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It’s not fair Ukraine erasure and the violent desire to wipe out a brotherly country, or at least part of it. According to prominent Kievan, Russian-educated writer and literary translator Elena Kostyukovich, mission and thinking go much further.
In a recent essay titled “What’s Going on in Putin’s Head,” she says that Russia has a toxic craze, starting at the top, with alternative histories from around the world, theories that portray Russians as the true masters of the universe and ancient civilizations like Greece and Rome. as mere inventions of bogus scientists. Fake history, in fact, surpasses even fake news.
This world view is largely based on the volumes of the so-called “New Chronology”, which is the brainchild of mainly two Russian authors, an academician and a mathematician, respectively – Anatoly Fomenko and Gleb Nosovsky. One key premise is that the dark forces tampered with all the history books in libraries around the world at some point in time, erasing or changing the real versions of events and resetting the dates.
According to Kostyukovich, this is one of many mystical, fantastic theories. Russian President Vladimir Putin and his inner circle are peddlers, and they have succeeded in capturing a considerable part of the population with them, manipulating the masses towards the conclusion that it is time to make amends for not only losing the Cold War, but also for many years of injustice towards the Russians. For the Kremlin, this is working very well at the moment.
“They created the idea that any action can be backed up by a pretext,” Kostiukovich told Fox News earlier this month. “It has to have a historical context. It sounds idealistic, but idealism is good for the Russian people and the masses. They love this historical pretext.” She continues: “This is a fake story. But this is what Russian people love very much. Because the idea is that everything in the world can be faked.”
Such an attitude would give carte blanche to doubt or disobey anything and everything that is unpleasant, the theory goes. Kostyukovich, of course, is not on Putin’s reading list. However, she is convinced that Kremlin embraced by such revisionism because of the language used by his top aides, mouthpieces, and the leader himself.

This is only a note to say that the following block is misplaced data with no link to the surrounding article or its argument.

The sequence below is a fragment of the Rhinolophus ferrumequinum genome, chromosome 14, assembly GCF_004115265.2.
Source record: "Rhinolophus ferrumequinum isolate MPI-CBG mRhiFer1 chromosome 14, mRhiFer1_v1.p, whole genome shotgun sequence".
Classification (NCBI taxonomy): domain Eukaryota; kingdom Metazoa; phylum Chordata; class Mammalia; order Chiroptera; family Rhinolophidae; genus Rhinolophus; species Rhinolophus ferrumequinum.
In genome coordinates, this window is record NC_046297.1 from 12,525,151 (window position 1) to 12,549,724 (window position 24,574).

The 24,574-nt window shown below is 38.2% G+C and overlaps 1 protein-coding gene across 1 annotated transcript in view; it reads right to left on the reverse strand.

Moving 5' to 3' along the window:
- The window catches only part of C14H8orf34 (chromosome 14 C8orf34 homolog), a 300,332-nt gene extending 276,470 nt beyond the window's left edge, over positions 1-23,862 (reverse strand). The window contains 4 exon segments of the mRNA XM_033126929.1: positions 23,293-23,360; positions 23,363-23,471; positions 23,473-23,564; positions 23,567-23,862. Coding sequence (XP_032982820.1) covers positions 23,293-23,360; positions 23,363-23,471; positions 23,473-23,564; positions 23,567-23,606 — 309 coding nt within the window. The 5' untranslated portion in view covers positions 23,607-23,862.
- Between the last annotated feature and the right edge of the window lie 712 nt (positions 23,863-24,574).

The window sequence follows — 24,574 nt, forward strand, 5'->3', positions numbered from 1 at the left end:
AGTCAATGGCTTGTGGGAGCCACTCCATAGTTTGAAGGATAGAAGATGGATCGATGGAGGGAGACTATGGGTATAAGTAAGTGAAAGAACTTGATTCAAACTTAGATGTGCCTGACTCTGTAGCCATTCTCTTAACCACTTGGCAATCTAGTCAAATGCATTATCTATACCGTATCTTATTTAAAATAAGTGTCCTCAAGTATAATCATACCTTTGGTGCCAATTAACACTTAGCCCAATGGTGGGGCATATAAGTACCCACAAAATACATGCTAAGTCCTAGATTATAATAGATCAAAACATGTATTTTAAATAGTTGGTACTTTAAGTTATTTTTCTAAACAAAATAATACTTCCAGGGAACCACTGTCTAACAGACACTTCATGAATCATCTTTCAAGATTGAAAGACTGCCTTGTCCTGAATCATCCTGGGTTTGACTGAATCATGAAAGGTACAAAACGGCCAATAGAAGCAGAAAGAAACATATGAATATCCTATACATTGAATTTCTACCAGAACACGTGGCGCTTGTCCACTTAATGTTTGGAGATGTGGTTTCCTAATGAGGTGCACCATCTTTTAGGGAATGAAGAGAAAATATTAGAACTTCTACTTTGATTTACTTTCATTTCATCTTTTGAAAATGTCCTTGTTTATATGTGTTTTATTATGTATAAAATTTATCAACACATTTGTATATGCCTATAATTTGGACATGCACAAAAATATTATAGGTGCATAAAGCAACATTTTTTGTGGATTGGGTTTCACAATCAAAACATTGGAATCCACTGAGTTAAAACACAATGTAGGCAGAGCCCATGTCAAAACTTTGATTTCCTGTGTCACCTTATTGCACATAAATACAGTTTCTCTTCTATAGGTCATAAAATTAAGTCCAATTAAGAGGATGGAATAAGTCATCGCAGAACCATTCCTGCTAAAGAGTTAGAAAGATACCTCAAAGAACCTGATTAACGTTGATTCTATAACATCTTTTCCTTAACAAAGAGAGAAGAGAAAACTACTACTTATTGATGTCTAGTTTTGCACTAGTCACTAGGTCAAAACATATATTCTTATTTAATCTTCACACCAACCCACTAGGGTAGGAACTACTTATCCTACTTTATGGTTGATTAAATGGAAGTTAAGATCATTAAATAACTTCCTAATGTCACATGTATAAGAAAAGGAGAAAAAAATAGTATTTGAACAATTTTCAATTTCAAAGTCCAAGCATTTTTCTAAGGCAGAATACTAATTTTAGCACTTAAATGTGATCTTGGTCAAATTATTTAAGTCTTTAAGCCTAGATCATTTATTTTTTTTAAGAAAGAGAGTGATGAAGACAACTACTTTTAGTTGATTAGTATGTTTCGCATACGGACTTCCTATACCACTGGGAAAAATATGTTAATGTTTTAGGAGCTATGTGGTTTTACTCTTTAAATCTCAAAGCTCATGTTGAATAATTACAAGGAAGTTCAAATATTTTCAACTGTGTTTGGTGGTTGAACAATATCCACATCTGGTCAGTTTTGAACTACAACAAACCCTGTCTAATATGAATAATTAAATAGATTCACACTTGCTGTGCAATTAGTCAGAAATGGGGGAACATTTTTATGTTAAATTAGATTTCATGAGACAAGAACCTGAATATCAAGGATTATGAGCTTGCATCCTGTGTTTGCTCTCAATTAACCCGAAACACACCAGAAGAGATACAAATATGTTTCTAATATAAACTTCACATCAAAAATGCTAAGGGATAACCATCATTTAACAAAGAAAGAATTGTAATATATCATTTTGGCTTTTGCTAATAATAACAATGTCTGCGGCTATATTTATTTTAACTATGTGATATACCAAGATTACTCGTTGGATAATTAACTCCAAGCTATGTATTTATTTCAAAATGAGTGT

“I read his (Putin’s) speeches with great attention,” she says. “I have seen the lexicon, the expressions that he quotes, and I have seen the names and ideas that he mentions, and he assumes that everyone knows, but not everyone knows. To know all this nonsense, you must read such books, be part of some kind of sect history reenactors and it’s dangerous for all of us.”
This deep, albeit deceptive, dive into the past reinforces the Kremlin’s recent ranting about the need to protect the long-suffering.”Russian world“and put an end to the growing Russophobia propagated by the West.
Kostiukovich also delves into the symbols used for this campaign against Ukraine and the West in general. The “Z”, plastered on tanks but now codified as something to be added to many official contexts and communiqués, has never been explained. The letter “Z” can be seen on anything from buildings to bumper stickers. The less used, but still prominent, “V” is another symbol of this so-called existential struggle. Not a letter in the Russian alphabet. Thus, it is one of the great mysteries of war.
“By leaving this inexplicable, hazy, unresolved air over everything,” Kostyukovich suggests, “perhaps the regime hopes to further weaken the cognitive and logical abilities of people, constantly noting that they are not required to understand. Just obey and feel. Kostiukovich sees the “Z” as a sort of reversed half of the Nazi swastika, which she sees as an odd symbol choice for a war against alleged Nazis in Ukraine.
However, she believes that this symbolism comes from a perverse infatuation of certain segments of the Russian government with SS soldiers from The Second World War who, in all their clean-shaven and polished shoes, were portrayed in many Soviet films. She suggests that “Z” may even represent the Nazi strike group “Center”, which conquered Ukraine. Kostiukovich says there may even be “romanticization” or “that aesthetic” and “that destructive energy, that unstoppable power mixed with elegance and unholy evil.”
By the way, last week Kostyukovich, who now lives in Italy but whose work has for many years closely connected her with Russia, renounced Russian citizenship. According to the author, this is easier said than done. The passport isn’t just torn up, it’s a lengthy bureaucratic process that, in her case, was dragged out for three kopecks owed by the tax, she said, laughing at the obvious absurdity of being a hostage for a few kopecks.
Kostiukovich, who says she and many exiled Russians are doing everything they can to try and help. Ukrainian refugeesresist this war and fight for democracy in Russia, dismisses her gesture as nothing compared to what imprisoned dissidents Alexei Navalny and most recently Ilya Yashin sacrifice in protest against their government’s policies.
“They will be symbols,” she says. “They will be heroes. They will be the future leaders of Russia. Not those who in Europe.”